Well, I’ve done it. I’m (finally!) making the leap from point-n-shoot to DSLR. The camera is on its way! With the help of my fantastic sister-in-law (who is an amazing photographer. You should check her work out) I am now the owner of a Canon D60 with a 50MM f/1.8 EF lens and a 70-200 f/4 EF lens (it’s in the mail!) What does all that mean (insert giddy laughter here)? I’m not completely sure! But, it’s going to be fun!
Isn’t it pretty?
No, really, I do kind of understand what all that means. I just don’t necessarily know how to use it. Well, I know how to use automatic settings. Right? Point…shoot. I’m very skilled at that. Actually, I think I have pretty good instincts when it comes to photography. But, I need to learn actual technique. With manual settings. I think with some learnin’ I might be able to come up with some pretty amazing stuff. So excited!!
What did I learn during my shopping experience? Holy crap! Lenses are expensive! I warned the husband this could be an expensive hobby. I also learned that the camera and lenses were just the beginning. I needed a strap, one good for hiking. I ordered some books, one on the 60d, another on Photoshop Lightroom. I was tempted by the 60d for Dummies, but I passed it over for David Busch’s Canon EOS 60d Guide to Digital SLR Photography. And I needed a cool bag, right? Have to have a cool bag. My sister-in-law suggested Timbuk2. All of my shopping was with an eye on hiking and other outdoor activities. Timbuk2 offers a bag-within-a-bag option: a fully padded camera insert that fits into either their messenger bag, a hiking pack, a large purse…you get the idea. Lots of options. So, I bought the insert along with a messenger bag. Add a few other odds and ends to the shopping cart and the credit card was smoking!
I should mention that I didn’t purchase the camera new. My sister-in-law said she purchase all of her equipment used, much of it from KEH camera. I’m thankful for that advice. It’s tempting to buy new, but it’s crazy expensive and, as she pointed out, the technology changes so quickly it’s almost not worth it.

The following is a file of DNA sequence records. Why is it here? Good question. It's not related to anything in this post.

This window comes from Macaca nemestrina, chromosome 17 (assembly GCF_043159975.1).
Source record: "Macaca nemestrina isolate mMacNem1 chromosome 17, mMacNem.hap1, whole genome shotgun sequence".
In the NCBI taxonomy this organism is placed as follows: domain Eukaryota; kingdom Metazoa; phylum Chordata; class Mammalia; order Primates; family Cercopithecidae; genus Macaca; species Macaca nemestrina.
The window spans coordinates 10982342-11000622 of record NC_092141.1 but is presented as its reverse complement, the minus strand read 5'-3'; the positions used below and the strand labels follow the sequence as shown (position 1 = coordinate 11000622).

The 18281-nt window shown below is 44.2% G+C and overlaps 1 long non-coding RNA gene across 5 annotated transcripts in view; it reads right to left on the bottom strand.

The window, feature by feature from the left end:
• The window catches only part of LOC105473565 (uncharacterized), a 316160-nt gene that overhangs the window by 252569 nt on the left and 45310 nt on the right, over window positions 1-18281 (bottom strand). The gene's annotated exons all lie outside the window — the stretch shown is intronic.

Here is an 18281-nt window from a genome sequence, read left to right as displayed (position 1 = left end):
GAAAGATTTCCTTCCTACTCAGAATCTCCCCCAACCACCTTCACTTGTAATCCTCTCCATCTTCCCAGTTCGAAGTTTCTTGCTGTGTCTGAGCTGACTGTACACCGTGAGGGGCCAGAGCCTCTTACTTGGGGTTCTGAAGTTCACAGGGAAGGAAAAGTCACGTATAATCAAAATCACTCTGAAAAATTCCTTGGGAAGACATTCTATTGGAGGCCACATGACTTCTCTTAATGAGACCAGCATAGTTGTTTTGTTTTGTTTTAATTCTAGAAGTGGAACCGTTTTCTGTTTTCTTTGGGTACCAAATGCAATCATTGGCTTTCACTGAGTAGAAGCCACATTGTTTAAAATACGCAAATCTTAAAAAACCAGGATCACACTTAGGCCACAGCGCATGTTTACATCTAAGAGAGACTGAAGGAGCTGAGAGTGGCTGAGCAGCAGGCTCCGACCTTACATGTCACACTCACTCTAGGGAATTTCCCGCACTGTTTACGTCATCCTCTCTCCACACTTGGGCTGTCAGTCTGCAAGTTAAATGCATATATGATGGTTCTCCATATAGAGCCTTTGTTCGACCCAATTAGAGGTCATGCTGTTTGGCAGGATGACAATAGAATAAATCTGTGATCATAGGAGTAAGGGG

My plan once I have all of my loot? Sign up for an online photography class and begin my education! I’m not going to abandon the point-n-shoot. It’s a nice little camera that will be going with us on a hike tomorrow. It’s all I have right now, but it’s also nice to sometimes have something to shove into your pocket. Plus, most of the photos I’ve posted to-date have been taken with that little point-n-shoot. It can hold its own pretty well.
Whoo-hoo! Running with the big dogs now!
8 thoughts on “Running with the Big Dogs”
Looks like fun!
Be aware that the big gear can really be heavy by the half-way mark of a long hike (like, boat anchor heavy). For that reason, I use wrist straps or finger loops instead of a neck strap, and keep my camera in my hand. Additionally, I keep as little in my bag as possible, so I’m carrying only what I actually need.
Thanks for the advice! The challenge with a hand strap is that, on long hikes, I usually use trekking poles. Not sure how that would work out. What kind of hand strap do you use? The concept seems….awkward?
Ah, that would indeed create an issue. On one of my cameras I have a braided wrist strap: http://www.dsptch.com/products/camera-wrist-strap-charcoal-gunmetal And on the rest I have finger loops: http://www.leicagoodies.com/sling.more.html
It seems awkward at first, but once you get accustomed to it, shooting is much faster because the camera is always in your hand and at the ready.
I will check them out. What do you prefer to use when you have a heftier lens on? I have a 70-200mm.
I still use the wrist strap or finger loops with bigger lenses, though if I get tired — and I’m not shooting much — I’ll just put the whole rig back into the bag. My shoulders handle the weight a lot better than my neck does.